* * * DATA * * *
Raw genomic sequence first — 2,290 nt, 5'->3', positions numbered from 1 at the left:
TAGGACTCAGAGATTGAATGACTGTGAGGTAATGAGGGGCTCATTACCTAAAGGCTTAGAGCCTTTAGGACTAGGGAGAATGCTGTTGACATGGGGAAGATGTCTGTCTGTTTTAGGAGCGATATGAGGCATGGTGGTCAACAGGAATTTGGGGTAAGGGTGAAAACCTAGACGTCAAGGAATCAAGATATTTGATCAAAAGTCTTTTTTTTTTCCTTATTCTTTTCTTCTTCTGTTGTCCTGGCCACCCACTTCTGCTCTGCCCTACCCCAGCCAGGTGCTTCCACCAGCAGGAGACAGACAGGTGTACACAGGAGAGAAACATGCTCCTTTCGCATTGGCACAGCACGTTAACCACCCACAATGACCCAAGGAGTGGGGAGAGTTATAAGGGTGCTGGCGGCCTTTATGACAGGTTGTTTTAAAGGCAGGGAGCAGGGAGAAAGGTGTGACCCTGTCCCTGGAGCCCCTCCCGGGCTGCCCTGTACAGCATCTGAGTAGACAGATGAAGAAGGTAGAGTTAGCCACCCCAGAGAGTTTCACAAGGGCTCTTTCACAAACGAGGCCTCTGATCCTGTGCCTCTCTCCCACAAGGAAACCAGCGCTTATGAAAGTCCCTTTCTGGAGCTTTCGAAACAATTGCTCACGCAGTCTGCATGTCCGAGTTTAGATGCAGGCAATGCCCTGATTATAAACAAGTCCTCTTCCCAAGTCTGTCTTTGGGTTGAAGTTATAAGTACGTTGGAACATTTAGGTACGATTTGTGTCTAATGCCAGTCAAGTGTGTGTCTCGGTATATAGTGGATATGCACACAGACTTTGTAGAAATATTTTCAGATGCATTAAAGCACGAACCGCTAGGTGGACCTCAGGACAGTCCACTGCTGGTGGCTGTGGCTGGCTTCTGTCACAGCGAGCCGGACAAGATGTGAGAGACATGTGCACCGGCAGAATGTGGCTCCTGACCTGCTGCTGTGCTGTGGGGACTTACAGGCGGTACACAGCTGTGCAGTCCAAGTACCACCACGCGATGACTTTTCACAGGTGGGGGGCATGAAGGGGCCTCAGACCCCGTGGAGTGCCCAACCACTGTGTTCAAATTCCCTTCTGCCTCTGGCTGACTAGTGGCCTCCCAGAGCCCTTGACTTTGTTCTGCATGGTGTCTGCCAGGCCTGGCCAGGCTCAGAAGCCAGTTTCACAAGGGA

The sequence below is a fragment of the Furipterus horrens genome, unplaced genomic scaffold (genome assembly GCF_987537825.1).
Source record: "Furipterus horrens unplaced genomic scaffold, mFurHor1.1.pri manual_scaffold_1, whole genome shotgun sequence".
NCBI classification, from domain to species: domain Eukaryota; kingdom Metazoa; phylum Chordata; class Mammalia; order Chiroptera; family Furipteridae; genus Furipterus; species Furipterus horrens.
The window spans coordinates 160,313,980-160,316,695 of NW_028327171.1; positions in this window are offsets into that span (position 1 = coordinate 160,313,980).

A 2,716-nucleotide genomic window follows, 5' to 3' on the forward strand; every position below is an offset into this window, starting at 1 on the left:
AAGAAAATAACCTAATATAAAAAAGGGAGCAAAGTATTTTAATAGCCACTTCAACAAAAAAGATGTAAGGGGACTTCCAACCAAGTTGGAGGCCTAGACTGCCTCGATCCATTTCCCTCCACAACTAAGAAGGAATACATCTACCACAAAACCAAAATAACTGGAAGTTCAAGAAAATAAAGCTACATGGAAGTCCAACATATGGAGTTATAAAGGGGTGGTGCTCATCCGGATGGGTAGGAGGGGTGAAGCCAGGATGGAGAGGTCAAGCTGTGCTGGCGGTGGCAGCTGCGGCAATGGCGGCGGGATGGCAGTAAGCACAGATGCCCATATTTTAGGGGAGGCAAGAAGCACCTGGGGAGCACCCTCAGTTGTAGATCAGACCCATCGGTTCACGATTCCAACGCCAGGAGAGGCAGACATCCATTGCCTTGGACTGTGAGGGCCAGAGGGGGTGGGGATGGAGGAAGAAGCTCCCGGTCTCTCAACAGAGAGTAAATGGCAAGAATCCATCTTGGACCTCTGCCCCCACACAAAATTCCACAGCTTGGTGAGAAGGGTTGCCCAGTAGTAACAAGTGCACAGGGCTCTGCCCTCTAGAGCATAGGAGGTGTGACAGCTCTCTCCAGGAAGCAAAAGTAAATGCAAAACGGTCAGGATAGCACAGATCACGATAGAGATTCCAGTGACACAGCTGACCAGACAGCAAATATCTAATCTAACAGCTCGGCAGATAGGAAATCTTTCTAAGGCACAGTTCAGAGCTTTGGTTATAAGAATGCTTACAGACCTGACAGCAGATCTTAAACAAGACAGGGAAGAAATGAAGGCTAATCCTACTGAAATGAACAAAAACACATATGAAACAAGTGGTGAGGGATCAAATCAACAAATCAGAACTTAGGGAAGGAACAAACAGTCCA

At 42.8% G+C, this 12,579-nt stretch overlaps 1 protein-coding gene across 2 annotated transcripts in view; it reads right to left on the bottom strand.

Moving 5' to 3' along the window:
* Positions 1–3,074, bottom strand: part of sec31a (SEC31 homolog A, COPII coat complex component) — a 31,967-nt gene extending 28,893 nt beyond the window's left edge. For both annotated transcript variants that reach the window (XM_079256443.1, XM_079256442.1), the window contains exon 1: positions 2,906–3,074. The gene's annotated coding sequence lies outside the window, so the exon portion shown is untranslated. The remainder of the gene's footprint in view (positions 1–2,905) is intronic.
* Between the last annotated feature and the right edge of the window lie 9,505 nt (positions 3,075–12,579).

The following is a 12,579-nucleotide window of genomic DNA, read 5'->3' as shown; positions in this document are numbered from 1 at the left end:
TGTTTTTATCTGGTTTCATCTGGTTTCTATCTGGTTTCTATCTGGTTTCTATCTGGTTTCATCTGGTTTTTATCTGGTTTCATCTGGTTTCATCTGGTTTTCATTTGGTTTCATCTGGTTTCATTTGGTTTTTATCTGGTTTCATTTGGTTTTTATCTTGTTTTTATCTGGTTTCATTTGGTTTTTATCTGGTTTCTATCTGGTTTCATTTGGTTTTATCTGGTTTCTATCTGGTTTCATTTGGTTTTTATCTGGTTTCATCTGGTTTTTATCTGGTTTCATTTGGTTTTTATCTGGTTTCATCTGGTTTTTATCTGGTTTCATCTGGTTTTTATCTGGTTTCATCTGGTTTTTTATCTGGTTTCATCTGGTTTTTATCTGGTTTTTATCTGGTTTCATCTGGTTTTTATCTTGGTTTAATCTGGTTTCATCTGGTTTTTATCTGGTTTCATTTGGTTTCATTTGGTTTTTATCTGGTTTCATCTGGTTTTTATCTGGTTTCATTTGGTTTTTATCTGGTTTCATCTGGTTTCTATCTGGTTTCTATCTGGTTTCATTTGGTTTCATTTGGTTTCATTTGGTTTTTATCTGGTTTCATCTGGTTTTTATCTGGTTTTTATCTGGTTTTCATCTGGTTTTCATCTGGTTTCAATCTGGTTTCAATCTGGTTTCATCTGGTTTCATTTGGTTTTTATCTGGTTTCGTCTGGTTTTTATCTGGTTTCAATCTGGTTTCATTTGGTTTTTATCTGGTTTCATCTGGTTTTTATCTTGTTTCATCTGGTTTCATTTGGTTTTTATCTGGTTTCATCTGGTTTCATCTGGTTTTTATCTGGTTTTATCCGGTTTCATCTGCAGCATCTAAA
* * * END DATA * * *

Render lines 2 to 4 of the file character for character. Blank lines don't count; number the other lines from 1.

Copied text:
TAGGACTCAGAGATTGAATGACTGTGAGGTAATGAGGGGCTCATTACCTAAAGGCTTAGAGCCTTTAGGACTAGGGAGAATGCTGTTGACATGGGGAAGATGTCTGTCTGTTTTAGGAGCGATATGAGGCATGGTGGTCAACAGGAATTTGGGGTAAGGGTGAAAACCTAGACGTCAAGGAATCAAGATATTTGATCAAAAGTCTTTTTTTTTTCCTTATTCTTTTCTTCTTCTGTTGTCCTGGCCACCCACTTCTGCTCTGCCCTACCCCAGCCAGGTGCTTCCACCAGCAGGAGACAGACAGGTGTACACAGGAGAGAAACATGCTCCTTTCGCATTGGCACAGCACGTTAACCACCCACAATGACCCAAGGAGTGGGGAGAGTTATAAGGGTGCTGGCGGCCTTTATGACAGGTTGTTTTAAAGGCAGGGAGCAGGGAGAAAGGTGTGACCCTGTCCCTGGAGCCCCTCCCGGGCTGCCCTGTACAGCATCTGAGTAGACAGATGAAGAAGGTAGAGTTAGCCACCCCAGAGAGTTTCACAAGGGCTCTTTCACAAACGAGGCCTCTGATCCTGTGCCTCTCTCCCACAAGGAAACCAGCGCTTATGAAAGTCCCTTTCTGGAGCTTTCGAAACAATTGCTCACGCAGTCTGCATGTCCGAGTTTAGATGCAGGCAATGCCCTGATTATAAACAAGTCCTCTTCCCAAGTCTGTCTTTGGGTTGAAGTTATAAGTACGTTGGAACATTTAGGTACGATTTGTGTCTAATGCCAGTCAAGTGTGTGTCTCGGTATATAGTGGATATGCACACAGACTTTGTAGAAATATTTTCAGATGCATTAAAGCACGAACCGCTAGGTGGACCTCAGGACAGTCCACTGCTGGTGGCTGTGGCTGGCTTCTGTCACAGCGAGCCGGACAAGATGTGAGAGACATGTGCACCGGCAGAATGTGGCTCCTGACCTGCTGCTGTGCTGTGGGGACTTACAGGCGGTACACAGCTGTGCAGTCCAAGTACCACCACGCGATGACTTTTCACAGGTGGGGGGCATGAAGGGGCCTCAGACCCCGTGGAGTGCCCAACCACTGTGTTCAAATTCCCTTCTGCCTCTGGCTGACTAGTGGCCTCCCAGAGCCCTTGACTTTGTTCTGCATGGTGTCTGCCAGGCCTGGCCAGGCTCAGAAGCCAGTTTCACAAGGGA

The sequence below is a fragment of the Furipterus horrens genome, unplaced genomic scaffold (genome assembly GCF_987537825.1).
Source record: "Furipterus horrens unplaced genomic scaffold, mFurHor1.1.pri manual_scaffold_1, whole genome shotgun sequence".